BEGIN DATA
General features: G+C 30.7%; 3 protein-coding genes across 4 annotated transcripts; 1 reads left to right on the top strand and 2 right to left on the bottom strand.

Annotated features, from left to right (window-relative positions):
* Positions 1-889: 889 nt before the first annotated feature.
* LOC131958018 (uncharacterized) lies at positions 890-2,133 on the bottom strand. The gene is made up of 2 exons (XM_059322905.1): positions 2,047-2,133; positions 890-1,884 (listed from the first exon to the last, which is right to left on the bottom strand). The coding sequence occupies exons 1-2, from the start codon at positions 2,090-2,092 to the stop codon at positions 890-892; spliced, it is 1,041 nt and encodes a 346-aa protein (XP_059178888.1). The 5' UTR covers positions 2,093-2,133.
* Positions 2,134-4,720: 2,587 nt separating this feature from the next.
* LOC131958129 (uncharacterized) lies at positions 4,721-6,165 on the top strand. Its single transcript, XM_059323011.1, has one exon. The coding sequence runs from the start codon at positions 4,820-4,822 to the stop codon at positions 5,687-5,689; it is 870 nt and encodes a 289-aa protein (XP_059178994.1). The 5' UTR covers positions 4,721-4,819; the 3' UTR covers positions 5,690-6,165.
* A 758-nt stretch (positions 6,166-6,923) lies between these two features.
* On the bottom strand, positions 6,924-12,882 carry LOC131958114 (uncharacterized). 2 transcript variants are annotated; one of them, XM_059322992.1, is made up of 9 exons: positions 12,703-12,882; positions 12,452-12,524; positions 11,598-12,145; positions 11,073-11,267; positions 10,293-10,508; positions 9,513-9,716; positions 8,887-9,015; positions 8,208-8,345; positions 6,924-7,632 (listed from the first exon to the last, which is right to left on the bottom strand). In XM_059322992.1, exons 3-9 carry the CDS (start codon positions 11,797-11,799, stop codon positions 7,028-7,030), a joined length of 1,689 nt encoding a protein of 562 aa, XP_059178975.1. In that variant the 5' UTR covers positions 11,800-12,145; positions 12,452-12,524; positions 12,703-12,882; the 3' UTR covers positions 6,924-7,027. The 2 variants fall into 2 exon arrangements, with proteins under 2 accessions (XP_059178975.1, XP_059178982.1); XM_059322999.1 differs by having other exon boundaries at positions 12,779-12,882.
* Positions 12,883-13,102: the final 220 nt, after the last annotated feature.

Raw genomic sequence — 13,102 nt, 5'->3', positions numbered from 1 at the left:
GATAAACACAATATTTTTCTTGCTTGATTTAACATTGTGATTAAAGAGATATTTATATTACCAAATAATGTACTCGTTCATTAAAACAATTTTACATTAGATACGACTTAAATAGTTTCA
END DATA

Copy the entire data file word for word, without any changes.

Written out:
General features: G+C 30.7%; 3 protein-coding genes across 4 annotated transcripts; 1 reads left to right on the top strand and 2 right to left on the bottom strand.

Annotated features, from left to right (window-relative positions):
* Positions 1-889: 889 nt before the first annotated feature.
* LOC131958018 (uncharacterized) lies at positions 890-2,133 on the bottom strand. The gene is made up of 2 exons (XM_059322905.1): positions 2,047-2,133; positions 890-1,884 (listed from the first exon to the last, which is right to left on the bottom strand). The coding sequence occupies exons 1-2, from the start codon at positions 2,090-2,092 to the stop codon at positions 890-892; spliced, it is 1,041 nt and encodes a 346-aa protein (XP_059178888.1). The 5' UTR covers positions 2,093-2,133.
* Positions 2,134-4,720: 2,587 nt separating this feature from the next.
* LOC131958129 (uncharacterized) lies at positions 4,721-6,165 on the top strand. Its single transcript, XM_059323011.1, has one exon. The coding sequence runs from the start codon at positions 4,820-4,822 to the stop codon at positions 5,687-5,689; it is 870 nt and encodes a 289-aa protein (XP_059178994.1). The 5' UTR covers positions 4,721-4,819; the 3' UTR covers positions 5,690-6,165.
* A 758-nt stretch (positions 6,166-6,923) lies between these two features.
* On the bottom strand, positions 6,924-12,882 carry LOC131958114 (uncharacterized). 2 transcript variants are annotated; one of them, XM_059322992.1, is made up of 9 exons: positions 12,703-12,882; positions 12,452-12,524; positions 11,598-12,145; positions 11,073-11,267; positions 10,293-10,508; positions 9,513-9,716; positions 8,887-9,015; positions 8,208-8,345; positions 6,924-7,632 (listed from the first exon to the last, which is right to left on the bottom strand). In XM_059322992.1, exons 3-9 carry the CDS (start codon positions 11,797-11,799, stop codon positions 7,028-7,030), a joined length of 1,689 nt encoding a protein of 562 aa, XP_059178975.1. In that variant the 5' UTR covers positions 11,800-12,145; positions 12,452-12,524; positions 12,703-12,882; the 3' UTR covers positions 6,924-7,027. The 2 variants fall into 2 exon arrangements, with proteins under 2 accessions (XP_059178975.1, XP_059178982.1); XM_059322999.1 differs by having other exon boundaries at positions 12,779-12,882.
* Positions 12,883-13,102: the final 220 nt, after the last annotated feature.

Raw genomic sequence — 13,102 nt, 5'->3', positions numbered from 1 at the left:
GATAAACACAATATTTTTCTTGCTTGATTTAACATTGTGATTAAAGAGATATTTATATTACCAAATAATGTACTCGTTCATTAAAACAATTTTACATTAGATACGACTTAAATAGTTTCA